Seattle Improvised Music Festival day 6

February 22nd

12pm: Gallery 1412: Panel Discussion with festival Improvisers

While last week I was the only attendee to the round table, I enjoyed it quite a bit so I decided (fairly late actually – I was pretty burnt out by this point) to o again.  Once again attendance was pretty sparse though all of the visiting musicians except for Zorn and Thompson were there.  We were sitting in a rough circle enjoying fruit and pastries when this older gentleman showed up asking if this was open to the public.  It was we assured him and he came in and joined the group. Not too long after this he launched into this epic spiel about his life history, his current interest in music theory and eventually into a “question” about how the musicians deal with the issue of “tritones” in their improvising. While I can’t really explain what he was really getting at the gist of it was that if multiple musicians are improvising on a particular scale and then one of them modulates to another scale, how do you deal with “inevitable” tritones.  Now tritones are intervals that span three whole tones (to paraphrase the Wikipedia article, to which I submit you read if interested) and are dissonant.  However they are a dissonance that has been address from at least Scheonberg on and I asked the fellow if his music theory study had gotten that far.  He said that he hadn’t really gotten to 20th Century Music Theory yet.  It was also asked of him if he’d attended any of the festival and how he thought the music performed herein related to the music theory he was studying.  He had attended and well he didn’t really answer this, which of course was impossible as none of the music performed was deal with traditional scales. Kai and Michael tried to explain that while they’d start with notated tones they were usually exploring micro-tonalities and were just moving up and down scales.  

This led to some other discussion and then after a bit the gentleman again interrupted asking about Woody Guthrie and effectively if we could talk about these concepts of modern composition and also a folkie like Woody Guthrie, that interest in these two disparate (in his mind) poles was possible.  It was then asserted that modern music listeners don’t hold much truck with notions of “high” and “low” art and that it wasn’t incompatible at all to be a fan of abstract music, Woody Guthrie and (say) Luigi Nono.  He then shifted gears pointing out that (in his mind) merely raising this question had “thrown a tritone” into our conversation.  This went on for a bit until Gust basically called the session done and the old fellow headed out to the Y.  We then ended up chatting a bit more on such topics as “what the hell was that” and later on creating recordings, ad hoc collaborations and the musical interests of the various participants.  All and all a highly entertaining and interesting discussion.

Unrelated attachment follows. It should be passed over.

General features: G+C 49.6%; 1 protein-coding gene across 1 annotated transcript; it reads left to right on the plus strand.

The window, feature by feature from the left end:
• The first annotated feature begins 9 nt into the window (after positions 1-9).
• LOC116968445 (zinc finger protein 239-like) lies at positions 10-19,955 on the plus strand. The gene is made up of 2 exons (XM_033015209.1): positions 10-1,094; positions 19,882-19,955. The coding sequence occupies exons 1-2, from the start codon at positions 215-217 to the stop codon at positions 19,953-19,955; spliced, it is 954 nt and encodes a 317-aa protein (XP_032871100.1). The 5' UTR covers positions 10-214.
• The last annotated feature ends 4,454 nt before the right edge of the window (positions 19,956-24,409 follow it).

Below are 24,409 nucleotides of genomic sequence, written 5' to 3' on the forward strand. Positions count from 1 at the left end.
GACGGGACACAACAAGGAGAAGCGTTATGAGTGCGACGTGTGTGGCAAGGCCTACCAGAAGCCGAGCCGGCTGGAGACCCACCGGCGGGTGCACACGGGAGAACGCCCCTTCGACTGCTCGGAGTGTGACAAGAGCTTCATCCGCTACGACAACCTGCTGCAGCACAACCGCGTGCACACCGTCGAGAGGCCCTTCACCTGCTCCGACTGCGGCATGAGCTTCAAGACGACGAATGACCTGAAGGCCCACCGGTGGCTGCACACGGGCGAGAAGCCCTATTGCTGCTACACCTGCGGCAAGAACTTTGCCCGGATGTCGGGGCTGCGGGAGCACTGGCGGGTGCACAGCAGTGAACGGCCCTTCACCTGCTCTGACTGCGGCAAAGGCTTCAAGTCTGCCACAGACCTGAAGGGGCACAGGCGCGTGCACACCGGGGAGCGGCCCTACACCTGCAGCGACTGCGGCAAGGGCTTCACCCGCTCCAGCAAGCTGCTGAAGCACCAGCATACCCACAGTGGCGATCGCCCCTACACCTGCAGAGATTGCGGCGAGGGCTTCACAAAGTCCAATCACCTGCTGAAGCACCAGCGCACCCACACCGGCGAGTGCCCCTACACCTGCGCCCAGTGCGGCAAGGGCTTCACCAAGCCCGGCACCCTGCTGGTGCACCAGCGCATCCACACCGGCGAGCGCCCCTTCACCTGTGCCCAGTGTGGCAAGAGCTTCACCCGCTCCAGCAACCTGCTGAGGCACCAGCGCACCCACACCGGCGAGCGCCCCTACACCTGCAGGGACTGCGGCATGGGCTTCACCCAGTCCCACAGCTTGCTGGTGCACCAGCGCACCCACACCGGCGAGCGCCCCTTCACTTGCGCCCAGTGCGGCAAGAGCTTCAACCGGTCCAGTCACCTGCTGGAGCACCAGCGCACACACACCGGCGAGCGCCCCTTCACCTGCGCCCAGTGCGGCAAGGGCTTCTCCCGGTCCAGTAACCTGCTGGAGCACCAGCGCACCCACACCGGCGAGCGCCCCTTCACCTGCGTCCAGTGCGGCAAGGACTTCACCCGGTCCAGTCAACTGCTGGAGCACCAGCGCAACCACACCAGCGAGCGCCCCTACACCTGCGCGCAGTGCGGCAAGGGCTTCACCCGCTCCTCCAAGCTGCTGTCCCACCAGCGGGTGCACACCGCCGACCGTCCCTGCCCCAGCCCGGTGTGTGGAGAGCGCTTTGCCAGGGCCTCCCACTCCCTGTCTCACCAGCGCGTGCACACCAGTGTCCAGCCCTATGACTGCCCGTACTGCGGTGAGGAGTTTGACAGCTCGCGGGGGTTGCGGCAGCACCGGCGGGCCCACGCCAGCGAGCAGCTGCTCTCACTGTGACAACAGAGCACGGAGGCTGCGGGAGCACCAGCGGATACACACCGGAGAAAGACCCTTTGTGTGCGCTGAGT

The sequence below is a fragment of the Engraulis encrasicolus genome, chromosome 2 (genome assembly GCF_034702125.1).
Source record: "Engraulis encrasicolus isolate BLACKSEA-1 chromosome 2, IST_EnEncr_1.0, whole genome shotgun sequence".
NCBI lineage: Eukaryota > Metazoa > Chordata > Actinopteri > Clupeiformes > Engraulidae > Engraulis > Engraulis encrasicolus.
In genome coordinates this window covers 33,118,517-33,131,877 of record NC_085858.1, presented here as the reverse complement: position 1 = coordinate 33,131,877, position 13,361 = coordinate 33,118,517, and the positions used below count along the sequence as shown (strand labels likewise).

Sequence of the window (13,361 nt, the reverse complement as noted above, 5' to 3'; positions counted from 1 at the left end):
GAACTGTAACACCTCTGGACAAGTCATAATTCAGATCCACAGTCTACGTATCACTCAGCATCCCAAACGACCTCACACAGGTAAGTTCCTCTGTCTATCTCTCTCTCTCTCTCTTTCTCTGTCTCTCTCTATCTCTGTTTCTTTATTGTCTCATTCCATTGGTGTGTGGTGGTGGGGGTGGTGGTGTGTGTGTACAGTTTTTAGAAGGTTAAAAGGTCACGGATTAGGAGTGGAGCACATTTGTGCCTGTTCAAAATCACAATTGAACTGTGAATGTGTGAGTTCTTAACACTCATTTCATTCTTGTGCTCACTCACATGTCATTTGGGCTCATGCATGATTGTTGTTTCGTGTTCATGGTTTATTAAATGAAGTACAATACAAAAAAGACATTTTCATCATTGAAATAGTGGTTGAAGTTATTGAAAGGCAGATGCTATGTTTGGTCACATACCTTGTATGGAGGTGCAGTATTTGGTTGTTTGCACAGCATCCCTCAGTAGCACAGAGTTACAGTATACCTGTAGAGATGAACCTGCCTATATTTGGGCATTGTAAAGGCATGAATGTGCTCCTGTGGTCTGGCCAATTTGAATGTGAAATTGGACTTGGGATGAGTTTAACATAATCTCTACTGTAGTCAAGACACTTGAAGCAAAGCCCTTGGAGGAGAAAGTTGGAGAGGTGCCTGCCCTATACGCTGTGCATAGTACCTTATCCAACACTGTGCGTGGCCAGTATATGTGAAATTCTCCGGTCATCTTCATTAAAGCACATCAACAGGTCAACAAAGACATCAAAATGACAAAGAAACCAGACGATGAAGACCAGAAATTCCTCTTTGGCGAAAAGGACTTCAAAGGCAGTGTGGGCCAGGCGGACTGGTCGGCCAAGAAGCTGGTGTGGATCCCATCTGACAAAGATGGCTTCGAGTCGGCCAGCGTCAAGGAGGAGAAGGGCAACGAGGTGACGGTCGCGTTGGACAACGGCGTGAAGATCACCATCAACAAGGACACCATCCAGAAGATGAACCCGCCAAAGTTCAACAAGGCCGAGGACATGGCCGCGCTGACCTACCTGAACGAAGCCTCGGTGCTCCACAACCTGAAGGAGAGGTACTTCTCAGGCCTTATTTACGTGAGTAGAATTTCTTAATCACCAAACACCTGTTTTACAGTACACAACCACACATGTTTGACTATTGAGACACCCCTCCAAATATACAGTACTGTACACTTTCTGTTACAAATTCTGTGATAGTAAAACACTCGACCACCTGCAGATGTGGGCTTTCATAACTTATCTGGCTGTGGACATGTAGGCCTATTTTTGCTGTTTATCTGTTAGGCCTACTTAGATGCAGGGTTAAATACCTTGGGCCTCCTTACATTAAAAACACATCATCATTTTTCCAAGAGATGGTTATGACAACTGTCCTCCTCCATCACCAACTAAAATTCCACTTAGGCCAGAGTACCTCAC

The Japanese Garden in Seattles Arboretum
The Japanese Garden in Seattle's Arboretum


After the panel I went to the Essential Bakery and got a sandwich and green tea to go. I went to the Arboretum and had a picnic lunch followed by spending some time in the Japanese Garden there. The Japanese Garden is a lovely little pocket carved out of the Arboretum that, having been to a number of gardens in Japan, does capture a lot of the feeling those gardens are going for. In winter everything was still and it was mostly empty though it was a fairly nice.  There were faint signs of spring, with cherry trees beginning to bud and a few early plants with hints of green and even some little flowers.  The main entrance of the Garden was being reconstructed in a fashion of little Japanese style houses and shops (similar in matter of fact to those you’d often see at the exit (usually) of many of the temples I visited in Kyoto), which was looking to be a nice addition. It rained while I was there, but in a very spring shower sort of way that I was able to mostly wait out under a wooden shelter. This was a nice relaxing counterpoint to all of the sound and activity of the weekend.

7pm: Gallery 1412, Seattle WA USA                 

  1. Michael Thieke / Jonathan Zorn duo
    Michael Thieke / Jonathan Zorn / Wilson Shook / Tyler Wilcox quartet
  2. Kai Fagaschinski / Rachel Thompson duo
    Kai Fagaschinski / Rachel Thompson / Gust Burns / Mara Sedlins quartet;